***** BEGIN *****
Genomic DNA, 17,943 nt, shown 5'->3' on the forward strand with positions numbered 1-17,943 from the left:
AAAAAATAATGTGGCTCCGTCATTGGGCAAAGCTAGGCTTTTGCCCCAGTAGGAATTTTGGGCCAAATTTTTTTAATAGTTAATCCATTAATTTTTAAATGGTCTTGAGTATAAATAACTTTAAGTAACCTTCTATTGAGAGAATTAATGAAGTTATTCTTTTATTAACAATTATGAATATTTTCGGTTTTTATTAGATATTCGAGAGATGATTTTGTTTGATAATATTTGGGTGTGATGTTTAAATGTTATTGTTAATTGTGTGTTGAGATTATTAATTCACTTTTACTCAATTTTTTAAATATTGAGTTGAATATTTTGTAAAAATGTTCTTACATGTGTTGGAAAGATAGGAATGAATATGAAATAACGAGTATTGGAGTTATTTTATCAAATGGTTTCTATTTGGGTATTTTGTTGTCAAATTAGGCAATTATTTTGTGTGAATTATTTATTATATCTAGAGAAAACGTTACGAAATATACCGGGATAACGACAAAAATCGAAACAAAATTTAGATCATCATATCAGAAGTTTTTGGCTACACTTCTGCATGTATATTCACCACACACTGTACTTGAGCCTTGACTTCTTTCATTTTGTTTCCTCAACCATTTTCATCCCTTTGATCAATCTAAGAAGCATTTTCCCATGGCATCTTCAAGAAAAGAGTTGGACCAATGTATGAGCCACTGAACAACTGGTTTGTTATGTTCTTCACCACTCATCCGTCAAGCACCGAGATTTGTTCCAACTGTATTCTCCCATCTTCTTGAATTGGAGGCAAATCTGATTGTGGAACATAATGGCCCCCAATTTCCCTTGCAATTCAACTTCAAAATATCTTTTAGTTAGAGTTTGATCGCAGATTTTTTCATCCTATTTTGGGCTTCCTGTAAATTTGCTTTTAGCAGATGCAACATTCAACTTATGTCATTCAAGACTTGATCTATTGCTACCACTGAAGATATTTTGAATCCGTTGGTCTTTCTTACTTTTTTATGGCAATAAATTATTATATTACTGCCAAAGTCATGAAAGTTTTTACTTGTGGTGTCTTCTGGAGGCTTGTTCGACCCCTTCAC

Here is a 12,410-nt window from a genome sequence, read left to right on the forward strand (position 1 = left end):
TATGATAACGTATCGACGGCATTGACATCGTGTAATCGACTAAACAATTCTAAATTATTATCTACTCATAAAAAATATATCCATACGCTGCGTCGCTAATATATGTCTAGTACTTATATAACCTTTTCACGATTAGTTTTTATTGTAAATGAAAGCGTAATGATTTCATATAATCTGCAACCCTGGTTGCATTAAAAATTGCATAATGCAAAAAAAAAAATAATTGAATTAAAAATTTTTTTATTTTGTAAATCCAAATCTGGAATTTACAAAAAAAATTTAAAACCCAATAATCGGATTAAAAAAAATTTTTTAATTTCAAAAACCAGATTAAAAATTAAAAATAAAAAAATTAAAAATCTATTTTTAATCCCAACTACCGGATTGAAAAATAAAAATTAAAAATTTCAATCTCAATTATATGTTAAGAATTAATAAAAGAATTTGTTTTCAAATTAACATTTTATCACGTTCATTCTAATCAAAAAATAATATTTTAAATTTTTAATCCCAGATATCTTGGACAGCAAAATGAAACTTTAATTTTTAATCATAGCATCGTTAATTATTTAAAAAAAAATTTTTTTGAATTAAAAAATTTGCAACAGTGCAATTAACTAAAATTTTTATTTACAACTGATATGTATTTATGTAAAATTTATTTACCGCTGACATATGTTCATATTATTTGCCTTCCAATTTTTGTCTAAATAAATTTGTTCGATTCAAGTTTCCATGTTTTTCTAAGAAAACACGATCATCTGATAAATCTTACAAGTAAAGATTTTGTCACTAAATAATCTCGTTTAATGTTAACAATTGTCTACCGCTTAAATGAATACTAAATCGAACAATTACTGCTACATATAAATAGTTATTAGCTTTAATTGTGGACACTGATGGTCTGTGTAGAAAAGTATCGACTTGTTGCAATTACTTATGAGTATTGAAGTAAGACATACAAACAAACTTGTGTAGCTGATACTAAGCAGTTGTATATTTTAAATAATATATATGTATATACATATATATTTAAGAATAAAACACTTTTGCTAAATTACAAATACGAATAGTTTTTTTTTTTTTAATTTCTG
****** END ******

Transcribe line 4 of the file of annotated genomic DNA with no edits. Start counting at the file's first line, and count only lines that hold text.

TATGATAACGTATCGACGGCATTGACATCGTGTAATCGACTAAACAATTCTAAATTATTATCTACTCATAAAAAATATATCCATACGCTGCGTCGCTAATATATGTCTAGTACTTATATAACCTTTTCACGATTAGTTTTTATTGTAAATGAAAGCGTAATGATTTCATATAATCTGCAACCCTGGTTGCATTAAAAATTGCATAATGCAAAAAAAAAAATAATTGAATTAAAAATTTTTTTATTTTGTAAATCCAAATCTGGAATTTACAAAAAAAATTTAAAACCCAATAATCGGATTAAAAAAAATTTTTTAATTTCAAAAACCAGATTAAAAATTAAAAATAAAAAAATTAAAAATCTATTTTTAATCCCAACTACCGGATTGAAAAATAAAAATTAAAAATTTCAATCTCAATTATATGTTAAGAATTAATAAAAGAATTTGTTTTCAAATTAACATTTTATCACGTTCATTCTAATCAAAAAATAATATTTTAAATTTTTAATCCCAGATATCTTGGACAGCAAAATGAAACTTTAATTTTTAATCATAGCATCGTTAATTATTTAAAAAAAAATTTTTTTGAATTAAAAAATTTGCAACAGTGCAATTAACTAAAATTTTTATTTACAACTGATATGTATTTATGTAAAATTTATTTACCGCTGACATATGTTCATATTATTTGCCTTCCAATTTTTGTCTAAATAAATTTGTTCGATTCAAGTTTCCATGTTTTTCTAAGAAAACACGATCATCTGATAAATCTTACAAGTAAAGATTTTGTCACTAAATAATCTCGTTTAATGTTAACAATTGTCTACCGCTTAAATGAATACTAAATCGAACAATTACTGCTACATATAAATAGTTATTAGCTTTAATTGTGGACACTGATGGTCTGTGTAGAAAAGTATCGACTTGTTGCAATTACTTATGAGTATTGAAGTAAGACATACAAACAAACTTGTGTAGCTGATACTAAGCAGTTGTATATTTTAAATAATATATATGTATATACATATATATTTAAGAATAAAACACTTTTGCTAAATTACAAATACGAATAGTTTTTTTTTTTTTAATTTCTG